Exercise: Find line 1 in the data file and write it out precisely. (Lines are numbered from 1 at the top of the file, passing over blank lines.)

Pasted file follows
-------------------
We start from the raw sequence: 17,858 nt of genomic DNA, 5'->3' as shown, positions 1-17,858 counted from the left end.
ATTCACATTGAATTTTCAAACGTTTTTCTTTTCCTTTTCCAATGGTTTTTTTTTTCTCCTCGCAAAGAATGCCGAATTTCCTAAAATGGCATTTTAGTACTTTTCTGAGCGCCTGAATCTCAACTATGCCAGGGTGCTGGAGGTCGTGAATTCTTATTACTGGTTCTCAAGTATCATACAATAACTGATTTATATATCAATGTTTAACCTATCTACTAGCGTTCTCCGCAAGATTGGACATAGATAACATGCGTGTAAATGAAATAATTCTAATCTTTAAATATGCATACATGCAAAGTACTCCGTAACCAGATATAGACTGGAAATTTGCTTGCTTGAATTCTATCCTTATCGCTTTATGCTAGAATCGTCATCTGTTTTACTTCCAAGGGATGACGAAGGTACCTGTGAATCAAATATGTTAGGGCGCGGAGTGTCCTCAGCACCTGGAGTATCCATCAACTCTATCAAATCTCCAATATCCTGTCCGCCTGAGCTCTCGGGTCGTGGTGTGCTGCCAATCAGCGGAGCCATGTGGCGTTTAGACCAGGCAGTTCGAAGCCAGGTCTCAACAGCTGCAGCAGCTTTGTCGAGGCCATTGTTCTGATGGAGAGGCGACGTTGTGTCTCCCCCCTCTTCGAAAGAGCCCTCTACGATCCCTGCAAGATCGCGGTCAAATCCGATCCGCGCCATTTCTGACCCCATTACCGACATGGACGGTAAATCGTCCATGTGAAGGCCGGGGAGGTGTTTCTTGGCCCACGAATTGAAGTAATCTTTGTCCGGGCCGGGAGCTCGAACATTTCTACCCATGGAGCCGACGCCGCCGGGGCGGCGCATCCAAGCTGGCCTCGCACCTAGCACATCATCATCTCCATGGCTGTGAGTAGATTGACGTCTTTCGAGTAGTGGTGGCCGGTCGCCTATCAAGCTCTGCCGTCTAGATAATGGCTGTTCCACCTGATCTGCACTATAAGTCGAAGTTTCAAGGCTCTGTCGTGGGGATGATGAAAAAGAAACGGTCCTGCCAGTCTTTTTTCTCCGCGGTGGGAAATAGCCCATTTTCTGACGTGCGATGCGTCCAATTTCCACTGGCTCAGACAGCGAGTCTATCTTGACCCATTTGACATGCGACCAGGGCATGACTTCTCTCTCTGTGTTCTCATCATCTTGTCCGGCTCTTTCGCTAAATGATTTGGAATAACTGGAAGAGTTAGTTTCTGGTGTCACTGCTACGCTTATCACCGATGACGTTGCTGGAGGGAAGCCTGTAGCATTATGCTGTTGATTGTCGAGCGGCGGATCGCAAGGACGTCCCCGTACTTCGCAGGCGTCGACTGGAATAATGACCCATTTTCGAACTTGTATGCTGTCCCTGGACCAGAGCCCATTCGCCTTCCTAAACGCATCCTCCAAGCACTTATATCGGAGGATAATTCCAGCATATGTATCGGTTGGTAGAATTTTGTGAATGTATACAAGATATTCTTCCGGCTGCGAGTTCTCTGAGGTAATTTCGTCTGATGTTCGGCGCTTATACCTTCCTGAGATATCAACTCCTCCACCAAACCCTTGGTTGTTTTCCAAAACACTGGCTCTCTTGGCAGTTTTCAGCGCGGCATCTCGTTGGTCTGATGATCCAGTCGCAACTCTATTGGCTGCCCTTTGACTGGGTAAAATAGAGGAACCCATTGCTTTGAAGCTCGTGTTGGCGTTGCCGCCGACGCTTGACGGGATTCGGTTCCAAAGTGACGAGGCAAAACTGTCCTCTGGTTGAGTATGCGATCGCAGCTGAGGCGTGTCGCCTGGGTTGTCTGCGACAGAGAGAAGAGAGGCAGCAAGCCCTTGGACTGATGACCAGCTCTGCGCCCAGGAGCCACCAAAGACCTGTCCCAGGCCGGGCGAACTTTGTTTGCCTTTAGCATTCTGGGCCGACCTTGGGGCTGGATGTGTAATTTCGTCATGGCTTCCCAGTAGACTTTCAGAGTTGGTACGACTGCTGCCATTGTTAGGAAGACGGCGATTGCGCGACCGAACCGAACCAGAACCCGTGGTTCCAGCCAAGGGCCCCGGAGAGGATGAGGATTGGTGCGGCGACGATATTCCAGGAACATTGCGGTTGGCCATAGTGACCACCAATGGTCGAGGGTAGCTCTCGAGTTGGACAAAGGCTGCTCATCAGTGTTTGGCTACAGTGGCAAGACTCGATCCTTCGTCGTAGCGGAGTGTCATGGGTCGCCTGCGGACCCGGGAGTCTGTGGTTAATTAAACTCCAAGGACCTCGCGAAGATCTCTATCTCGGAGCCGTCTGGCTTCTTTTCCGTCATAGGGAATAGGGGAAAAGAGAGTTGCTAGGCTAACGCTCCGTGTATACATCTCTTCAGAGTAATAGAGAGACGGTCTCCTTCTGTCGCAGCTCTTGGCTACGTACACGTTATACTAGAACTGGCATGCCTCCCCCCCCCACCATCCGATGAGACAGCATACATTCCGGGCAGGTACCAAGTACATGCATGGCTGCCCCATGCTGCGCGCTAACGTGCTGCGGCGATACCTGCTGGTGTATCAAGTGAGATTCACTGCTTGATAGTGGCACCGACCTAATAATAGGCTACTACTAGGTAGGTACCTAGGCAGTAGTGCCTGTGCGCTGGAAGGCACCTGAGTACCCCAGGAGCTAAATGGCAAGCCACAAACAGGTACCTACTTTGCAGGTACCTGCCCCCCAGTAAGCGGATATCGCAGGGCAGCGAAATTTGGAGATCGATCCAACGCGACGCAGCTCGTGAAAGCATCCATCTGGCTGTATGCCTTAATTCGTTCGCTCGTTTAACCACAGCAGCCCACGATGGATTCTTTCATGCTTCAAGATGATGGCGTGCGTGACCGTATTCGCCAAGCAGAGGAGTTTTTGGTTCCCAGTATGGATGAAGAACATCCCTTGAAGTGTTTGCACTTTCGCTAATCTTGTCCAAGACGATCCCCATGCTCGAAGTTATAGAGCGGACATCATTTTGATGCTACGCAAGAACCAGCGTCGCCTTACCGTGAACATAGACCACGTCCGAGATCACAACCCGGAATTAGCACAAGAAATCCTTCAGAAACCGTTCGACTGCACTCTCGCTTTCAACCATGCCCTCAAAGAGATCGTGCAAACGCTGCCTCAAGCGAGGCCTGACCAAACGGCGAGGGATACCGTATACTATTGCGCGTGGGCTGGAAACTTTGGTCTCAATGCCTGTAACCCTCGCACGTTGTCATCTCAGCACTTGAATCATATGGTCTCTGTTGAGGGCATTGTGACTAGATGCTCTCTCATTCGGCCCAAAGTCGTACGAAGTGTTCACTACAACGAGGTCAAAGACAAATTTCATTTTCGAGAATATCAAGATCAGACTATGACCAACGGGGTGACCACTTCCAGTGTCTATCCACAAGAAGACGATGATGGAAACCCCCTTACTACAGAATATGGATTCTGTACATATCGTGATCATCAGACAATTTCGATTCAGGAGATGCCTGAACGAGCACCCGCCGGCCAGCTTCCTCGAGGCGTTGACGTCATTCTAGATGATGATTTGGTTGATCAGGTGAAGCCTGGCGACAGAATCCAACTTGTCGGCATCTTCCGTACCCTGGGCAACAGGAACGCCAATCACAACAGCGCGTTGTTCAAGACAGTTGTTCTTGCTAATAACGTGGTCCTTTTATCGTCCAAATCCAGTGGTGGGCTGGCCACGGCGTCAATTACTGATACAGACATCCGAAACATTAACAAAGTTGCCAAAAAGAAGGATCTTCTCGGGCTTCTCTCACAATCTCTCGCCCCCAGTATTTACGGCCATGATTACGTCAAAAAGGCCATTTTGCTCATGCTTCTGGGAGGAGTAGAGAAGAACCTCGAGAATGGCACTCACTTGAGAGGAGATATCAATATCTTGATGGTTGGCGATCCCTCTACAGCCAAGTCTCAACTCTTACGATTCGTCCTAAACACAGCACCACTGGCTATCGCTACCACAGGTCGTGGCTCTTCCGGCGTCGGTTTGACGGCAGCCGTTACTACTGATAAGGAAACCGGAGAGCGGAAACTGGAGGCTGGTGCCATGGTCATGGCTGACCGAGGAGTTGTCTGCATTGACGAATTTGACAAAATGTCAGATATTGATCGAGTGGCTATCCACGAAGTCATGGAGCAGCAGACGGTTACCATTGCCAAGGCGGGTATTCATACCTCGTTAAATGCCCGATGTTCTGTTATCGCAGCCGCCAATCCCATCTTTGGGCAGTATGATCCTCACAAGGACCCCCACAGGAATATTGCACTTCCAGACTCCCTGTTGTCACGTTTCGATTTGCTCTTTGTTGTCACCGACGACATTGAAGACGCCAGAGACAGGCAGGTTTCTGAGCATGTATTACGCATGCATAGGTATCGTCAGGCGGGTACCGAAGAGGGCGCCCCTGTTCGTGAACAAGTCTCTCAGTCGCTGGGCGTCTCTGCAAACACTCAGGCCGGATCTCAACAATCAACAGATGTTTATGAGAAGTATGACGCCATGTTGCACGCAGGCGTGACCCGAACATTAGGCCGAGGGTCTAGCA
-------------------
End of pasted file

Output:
We start from the raw sequence: 17,858 nt of genomic DNA, 5'->3' as shown, positions 1-17,858 counted from the left end.